The betas for stocks and other investments are found by using a statistical process called linear regression.

As a hypothetical example, we can look at the actively managed ABC fund performance through the capital asset pricing model.

  • Risk-free rate: 4.64%
  • Market risk premium: 9.7%
  • ABC fund beta: 1.30
  • ABC 10-year return: 16.71%

So, with this information, you can calculate the expected return. 

  • Expected return = 4.64% + (9.7% x 1.30)

So, the expected return is 17.25%. Now you can compare that to the actual return, which was 16.71%.

Pros and Cons of the Capital Asset Pricing Model

Pros
  • Simplicity

  • Focus on systematic risk

  • Risk/return relationship

Cons
  • Only account for one factor

  • Assumptions

Pros Explained 

  • Simplicity: The CAPM formula is straightforward, and input values are usually publicly available.
  • Focus on systematic risk: CAPM only considers systematic risk. Systematic risk like inflation, wars, or natural disasters impact the entire market, and can’t be eliminated. Unsystematic risk is risk that is specific to a company, not the broader market. Unsystematic risk can be virtually eliminated by portfolio diversification.
  • Risk/return relationship: CAPM can show investors what their expectations of returns should be for a level of risk. CAPM is graphically represented by the Securities Market Line.

Cons Explained

  • Only accounts for one factor: Unlike other models like the Fama-French 3-factor model, which accounts for company size and value, the CAPM focuses only on market risk.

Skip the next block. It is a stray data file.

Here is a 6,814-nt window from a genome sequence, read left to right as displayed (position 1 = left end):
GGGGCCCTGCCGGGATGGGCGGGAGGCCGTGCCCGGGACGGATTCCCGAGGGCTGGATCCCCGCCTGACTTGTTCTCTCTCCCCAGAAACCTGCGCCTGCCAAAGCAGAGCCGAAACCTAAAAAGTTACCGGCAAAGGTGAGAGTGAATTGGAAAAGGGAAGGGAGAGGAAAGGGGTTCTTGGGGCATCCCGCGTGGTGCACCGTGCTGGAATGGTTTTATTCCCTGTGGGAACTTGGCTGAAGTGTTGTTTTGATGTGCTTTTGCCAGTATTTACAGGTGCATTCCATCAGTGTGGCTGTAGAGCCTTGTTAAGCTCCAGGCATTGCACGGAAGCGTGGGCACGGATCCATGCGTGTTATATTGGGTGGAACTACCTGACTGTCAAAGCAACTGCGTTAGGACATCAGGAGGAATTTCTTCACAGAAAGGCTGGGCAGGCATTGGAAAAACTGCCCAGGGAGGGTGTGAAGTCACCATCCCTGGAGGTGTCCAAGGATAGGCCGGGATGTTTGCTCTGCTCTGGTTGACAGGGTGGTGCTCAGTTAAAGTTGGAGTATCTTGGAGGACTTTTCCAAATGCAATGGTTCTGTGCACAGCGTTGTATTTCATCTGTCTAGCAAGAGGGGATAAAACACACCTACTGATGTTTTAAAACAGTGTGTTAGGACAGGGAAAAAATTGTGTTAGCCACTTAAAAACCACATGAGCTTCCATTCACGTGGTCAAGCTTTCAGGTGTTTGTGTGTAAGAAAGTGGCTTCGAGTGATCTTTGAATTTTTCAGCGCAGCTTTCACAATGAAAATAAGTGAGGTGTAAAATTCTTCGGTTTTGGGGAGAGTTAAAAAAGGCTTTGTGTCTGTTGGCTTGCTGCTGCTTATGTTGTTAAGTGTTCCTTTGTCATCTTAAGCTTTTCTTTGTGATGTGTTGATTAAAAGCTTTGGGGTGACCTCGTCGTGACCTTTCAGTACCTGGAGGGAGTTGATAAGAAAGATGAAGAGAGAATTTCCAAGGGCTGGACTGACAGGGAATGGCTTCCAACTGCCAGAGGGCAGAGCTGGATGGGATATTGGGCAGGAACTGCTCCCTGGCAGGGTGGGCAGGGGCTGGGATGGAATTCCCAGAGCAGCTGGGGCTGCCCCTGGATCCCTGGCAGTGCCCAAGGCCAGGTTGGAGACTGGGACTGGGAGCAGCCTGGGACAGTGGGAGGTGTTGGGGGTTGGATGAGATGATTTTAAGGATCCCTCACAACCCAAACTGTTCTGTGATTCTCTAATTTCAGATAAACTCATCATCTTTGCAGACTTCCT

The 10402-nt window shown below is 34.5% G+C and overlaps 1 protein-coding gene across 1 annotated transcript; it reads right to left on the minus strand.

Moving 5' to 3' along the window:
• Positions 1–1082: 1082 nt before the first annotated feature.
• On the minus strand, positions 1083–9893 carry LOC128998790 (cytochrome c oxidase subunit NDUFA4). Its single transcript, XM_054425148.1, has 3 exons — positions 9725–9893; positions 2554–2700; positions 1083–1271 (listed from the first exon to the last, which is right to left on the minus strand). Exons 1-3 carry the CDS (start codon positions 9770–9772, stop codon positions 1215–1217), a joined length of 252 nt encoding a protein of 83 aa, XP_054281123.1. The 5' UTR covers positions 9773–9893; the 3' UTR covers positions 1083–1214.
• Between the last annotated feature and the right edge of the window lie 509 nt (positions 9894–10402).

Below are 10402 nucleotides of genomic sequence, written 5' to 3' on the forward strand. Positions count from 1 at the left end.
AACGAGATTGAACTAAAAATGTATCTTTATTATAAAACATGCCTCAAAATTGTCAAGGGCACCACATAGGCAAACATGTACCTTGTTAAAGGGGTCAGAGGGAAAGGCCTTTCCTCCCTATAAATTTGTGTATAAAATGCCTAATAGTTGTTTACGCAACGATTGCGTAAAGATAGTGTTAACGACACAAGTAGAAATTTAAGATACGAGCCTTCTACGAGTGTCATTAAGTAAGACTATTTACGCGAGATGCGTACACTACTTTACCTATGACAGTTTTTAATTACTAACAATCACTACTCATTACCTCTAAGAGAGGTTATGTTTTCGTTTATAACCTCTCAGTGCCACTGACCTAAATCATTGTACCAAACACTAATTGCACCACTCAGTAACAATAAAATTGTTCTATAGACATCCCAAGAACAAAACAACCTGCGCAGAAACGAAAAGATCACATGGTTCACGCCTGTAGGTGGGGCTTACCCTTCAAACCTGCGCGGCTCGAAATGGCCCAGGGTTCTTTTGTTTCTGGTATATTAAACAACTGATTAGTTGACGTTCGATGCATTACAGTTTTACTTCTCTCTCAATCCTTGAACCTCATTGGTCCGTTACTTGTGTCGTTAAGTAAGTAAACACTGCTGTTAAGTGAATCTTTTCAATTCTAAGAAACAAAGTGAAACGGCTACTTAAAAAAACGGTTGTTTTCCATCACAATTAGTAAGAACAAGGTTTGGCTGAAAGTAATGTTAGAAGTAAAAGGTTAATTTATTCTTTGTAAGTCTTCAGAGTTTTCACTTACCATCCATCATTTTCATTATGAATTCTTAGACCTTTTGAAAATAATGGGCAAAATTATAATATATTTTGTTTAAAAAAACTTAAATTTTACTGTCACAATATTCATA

• Model assumptions: CAPM makes theoretical assumptions about the capital markets, investor behavior, and risk-free lending rates that don’t translate to the real world. For example, it assumes investors hold diversified portfolios, that they can borrow and lend at a risk-free rate, and that capital markets are perfect, meaning they don’t include taxes, transaction costs, or other potential factors.

What It Means to the Average Investor

CAPM is used extensively by portfolio managers and finance professionals. While CAPM is simple and flexible, it’s not a tool to make buy/sell decisions on individual securities. 

CAPM and the Security Market Line can help the average investor to understand the risk associated with different target levels of return for their financial plan and investment strategy.  

Key Takeaways

  • Capital Asset Pricing Model (CAPM) is a model that analysts use to measure risk and returns.
  • CAPM can be used to evaluate the performance of many investments such funds.
  • CAPM assumes investors hold diversified portfolios and that they can borrow and lend at a risk-free rate, among other assumptions.
  • Unlike other models, the CAPM does not take into account the role of a company’s size or whether it is undervalued.

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Article Sources

  1. Yale School of Management. “Chapter IV: The Portfolio Approach to Risk | William N. Goetzmann.”

  2. Columbia University. “1 Capital Asset Pricing Model (CAPM).”

  3. Society of Actuaries. “Equity Risk Premiums.”